The War Studies minor offered through the Department of Humanities & Social Sciences

allows students to develop the perspective necessary to analyze these and other contemporary questions about war and warfare with greater depth and understanding.

Here, two of the architects of the program, Lou Ann Lange and Sarah Melville, both professors of history, discuss the program, its themes and aims, and why it matters now.

Why is looking at war - whether historically, culturally or strategically - important?

Sarah Melville: Since war really is one of the constants in human history, it stands to reason that we can learn a lot about human nature and about how cultures work and evolve from studying it. War isn't going away either. Currently, there are over 40 conflicts of varying intensity being fought around the world. Each of these is the result of a unique set of historical circumstances. Our students gain the skills they need to investigate, evaluate and understand any conflict.

Lou Ann Lange: War is also an incredible agent of social change. No country fights and remains unchanged. Power relations change. Economies are affected. Law, mores and basic institutions change. WWII made America a true international power for the first time in its history. It created a large and affluent middle class through the educational benefits of the GI Bill. It altered the nature of universities like Clarkson. It changed how science and engineering got done and funded.

How has modern technology affected the way wars are fought?

Melville: New technology has always had a big impact on warfare, just as war has often driven the development of new technologies, which have in turn spread to the civilian sector. Think of radar, plastics, rubber, the computer ... . Paradoxically, the field of medicine has also advanced because of warfare. As wars become more lethal and mechanized, wound care, including plastic and reconstructive surgery, has developed to meet new challenges.

How did the idea of War Studies as a program develop at Clarkson?

Lange: The idea for the minor developed over time and was both student- and faculty-driven. Many of us started offering war-related courses because of our own interest in the subject matter. Gradually, older courses were given a new war-studies focus and new classes were added at student request - war literature, the WWII class. One day we took a look at what we had and realized that we were looking at warfare from antiquity through the 20th century. It seemed time to create a framework for students who were using their electives to take war courses.

What is the value for students in disciplines outside the humanities to take a history course on the American Civil War, for example?

war_quoteMelville: The study of military history teaches many transferable skills: critical analysis, logical argument, expository writing. The material from our classes is relevant in surprisingly diverse ways; business students learn to think strategically by studying military history and anyone can benefit from learning about leadership. Many of our engineers will work for the defense industry. Knowing about warfare will provide a context for what they do.

Lange: Warfare is also about the complexity of human experience. People tend to think that war is synonymous with brutality and horror. There is plenty of that. But the people who have experienced war - men and women - tell us something different. War is destructive and brutal, but there are also moments of tenderness, self-sacrifice and beauty. War is more than battlefields; it has a human face.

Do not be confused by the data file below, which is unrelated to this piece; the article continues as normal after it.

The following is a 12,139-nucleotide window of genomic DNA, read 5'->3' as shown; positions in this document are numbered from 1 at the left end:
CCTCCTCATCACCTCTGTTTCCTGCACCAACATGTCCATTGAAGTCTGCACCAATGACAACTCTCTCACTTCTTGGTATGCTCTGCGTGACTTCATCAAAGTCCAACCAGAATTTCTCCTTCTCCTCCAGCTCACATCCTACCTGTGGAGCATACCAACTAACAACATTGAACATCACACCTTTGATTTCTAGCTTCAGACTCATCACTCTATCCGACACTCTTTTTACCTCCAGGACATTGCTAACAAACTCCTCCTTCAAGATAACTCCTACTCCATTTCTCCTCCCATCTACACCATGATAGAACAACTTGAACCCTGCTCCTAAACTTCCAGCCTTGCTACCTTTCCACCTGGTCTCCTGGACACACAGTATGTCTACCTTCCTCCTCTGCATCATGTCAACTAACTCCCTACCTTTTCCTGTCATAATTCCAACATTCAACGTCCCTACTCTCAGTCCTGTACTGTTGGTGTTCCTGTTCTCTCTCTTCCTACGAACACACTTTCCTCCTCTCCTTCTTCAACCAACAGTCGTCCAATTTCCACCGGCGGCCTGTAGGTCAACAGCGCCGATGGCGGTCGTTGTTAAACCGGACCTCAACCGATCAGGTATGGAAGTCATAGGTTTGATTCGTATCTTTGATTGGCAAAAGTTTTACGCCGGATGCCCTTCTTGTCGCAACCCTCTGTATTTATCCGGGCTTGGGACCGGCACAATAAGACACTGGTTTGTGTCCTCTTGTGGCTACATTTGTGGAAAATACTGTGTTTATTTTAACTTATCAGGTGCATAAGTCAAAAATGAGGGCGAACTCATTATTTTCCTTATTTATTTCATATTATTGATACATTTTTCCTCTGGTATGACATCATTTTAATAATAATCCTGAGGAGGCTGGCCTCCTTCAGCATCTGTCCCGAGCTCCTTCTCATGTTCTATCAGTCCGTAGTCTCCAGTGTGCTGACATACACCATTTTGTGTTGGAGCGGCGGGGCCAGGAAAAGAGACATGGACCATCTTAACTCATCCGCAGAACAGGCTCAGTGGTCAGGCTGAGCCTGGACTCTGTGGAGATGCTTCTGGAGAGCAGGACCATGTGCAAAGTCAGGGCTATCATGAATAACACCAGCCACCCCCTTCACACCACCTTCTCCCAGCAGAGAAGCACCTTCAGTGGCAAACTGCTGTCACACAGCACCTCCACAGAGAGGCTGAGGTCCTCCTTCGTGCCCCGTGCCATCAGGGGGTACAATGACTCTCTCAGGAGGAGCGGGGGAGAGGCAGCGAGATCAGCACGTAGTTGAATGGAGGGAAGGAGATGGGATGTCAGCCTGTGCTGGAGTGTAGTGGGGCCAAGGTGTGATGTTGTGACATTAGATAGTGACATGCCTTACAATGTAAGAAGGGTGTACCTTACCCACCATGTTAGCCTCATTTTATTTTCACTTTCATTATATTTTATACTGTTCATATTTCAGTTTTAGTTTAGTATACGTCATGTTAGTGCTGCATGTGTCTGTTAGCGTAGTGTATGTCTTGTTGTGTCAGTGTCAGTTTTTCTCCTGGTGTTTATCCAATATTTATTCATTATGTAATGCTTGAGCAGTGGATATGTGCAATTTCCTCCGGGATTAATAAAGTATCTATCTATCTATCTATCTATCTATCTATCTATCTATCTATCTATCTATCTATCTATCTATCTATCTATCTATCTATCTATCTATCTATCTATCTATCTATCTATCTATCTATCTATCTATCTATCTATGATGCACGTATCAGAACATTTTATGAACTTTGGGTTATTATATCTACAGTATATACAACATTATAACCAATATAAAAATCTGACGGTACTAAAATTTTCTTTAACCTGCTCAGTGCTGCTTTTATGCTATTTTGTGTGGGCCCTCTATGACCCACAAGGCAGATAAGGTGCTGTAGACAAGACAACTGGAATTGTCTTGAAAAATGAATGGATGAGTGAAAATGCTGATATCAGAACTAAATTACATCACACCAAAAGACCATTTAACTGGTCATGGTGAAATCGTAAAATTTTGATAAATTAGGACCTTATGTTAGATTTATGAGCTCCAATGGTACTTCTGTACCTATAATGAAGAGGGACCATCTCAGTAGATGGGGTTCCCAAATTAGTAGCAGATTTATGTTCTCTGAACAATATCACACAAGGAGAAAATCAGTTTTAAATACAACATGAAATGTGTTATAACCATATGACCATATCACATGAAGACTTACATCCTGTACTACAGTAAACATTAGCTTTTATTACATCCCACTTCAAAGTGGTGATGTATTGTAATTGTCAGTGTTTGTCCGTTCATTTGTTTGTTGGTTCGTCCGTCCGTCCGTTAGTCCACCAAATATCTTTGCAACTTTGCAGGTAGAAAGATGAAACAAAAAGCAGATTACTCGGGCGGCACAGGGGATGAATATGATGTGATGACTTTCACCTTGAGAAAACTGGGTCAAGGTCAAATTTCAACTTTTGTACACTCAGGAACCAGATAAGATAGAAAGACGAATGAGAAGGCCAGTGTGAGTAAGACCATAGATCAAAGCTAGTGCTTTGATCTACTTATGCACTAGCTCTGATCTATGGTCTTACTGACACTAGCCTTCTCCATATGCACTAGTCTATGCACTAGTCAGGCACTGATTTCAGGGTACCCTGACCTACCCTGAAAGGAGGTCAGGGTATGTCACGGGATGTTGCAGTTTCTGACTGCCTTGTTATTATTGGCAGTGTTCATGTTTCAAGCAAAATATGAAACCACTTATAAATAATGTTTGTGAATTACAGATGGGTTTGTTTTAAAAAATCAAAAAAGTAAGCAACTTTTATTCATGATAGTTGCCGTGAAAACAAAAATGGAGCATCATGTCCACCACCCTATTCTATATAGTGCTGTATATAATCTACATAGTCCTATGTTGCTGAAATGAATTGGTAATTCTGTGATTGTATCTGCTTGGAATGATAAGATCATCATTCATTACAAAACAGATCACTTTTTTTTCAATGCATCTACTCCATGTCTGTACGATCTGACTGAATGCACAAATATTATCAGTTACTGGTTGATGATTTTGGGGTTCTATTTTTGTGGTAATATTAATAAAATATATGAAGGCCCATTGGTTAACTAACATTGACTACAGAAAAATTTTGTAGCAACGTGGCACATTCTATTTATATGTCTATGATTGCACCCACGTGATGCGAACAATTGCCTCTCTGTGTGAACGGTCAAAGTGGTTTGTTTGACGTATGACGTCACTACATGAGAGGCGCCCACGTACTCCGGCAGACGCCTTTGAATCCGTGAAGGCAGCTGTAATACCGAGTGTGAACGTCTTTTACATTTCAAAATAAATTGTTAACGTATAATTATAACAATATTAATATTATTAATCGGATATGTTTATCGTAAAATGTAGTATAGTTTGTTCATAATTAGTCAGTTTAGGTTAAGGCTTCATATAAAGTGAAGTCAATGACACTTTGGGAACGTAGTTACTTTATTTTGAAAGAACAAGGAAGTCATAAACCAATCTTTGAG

How does looking at literature related to war inform our understanding of human conflict and our society?

Melville: Sometimes fiction captures the true meaning of events better than mere facts. That is the point of
Tim O'Brian's The Things They Carried and it is a significant idea for students to explore.

Lange: Memoirs, novels, poetry - these are the raw materials from which students can make sense of the experience of war. In my World War II class, we treat Slaughterhouse Five, ostensibly a work of fiction, as a war memoir. Vonnegut was a POW who witnessed the fire-bombing of Dresden. How did he make sense of his own experience? Through literature.

A stereotype of war is that it is a preoccupying interest of men. In terms of students, how does the interest break down?

Lange: Well, there are more men than women in my classes, but war isn't just about men. Since the 19th century, women have done more than sit at home. They have fought, spied, run resistance lines, set up field hospitals, nursed and worked in factories - munitions factories! They have also died doing these things - just like men. Women are not exempt from war and never have been.

Melville: The first time I taught my Greek Warfare class there were no female students. I have seen a definite increase in female enrollment. Women show as much interest as the men now. That war is the province of men is an outmoded stereotype. It's
no longer applicable.

What lessons have you learned from the study of war?

Melville: I have learned an incredible amount about human nature, militaries and how they work, as well as the governments that order armies into action. Most of all, I have come to feel strongly that people cannot afford to be ignorant on the subject - it's not enough to say "war is bad" and be done with it. War is a difficult and complex subject that demands our attention.

Lange: War is not a visitation of the gods or an accident. It's not a force of nature over which people have no control. It is a human enterprise. People make wars, they fight them and they have to pick up the pieces.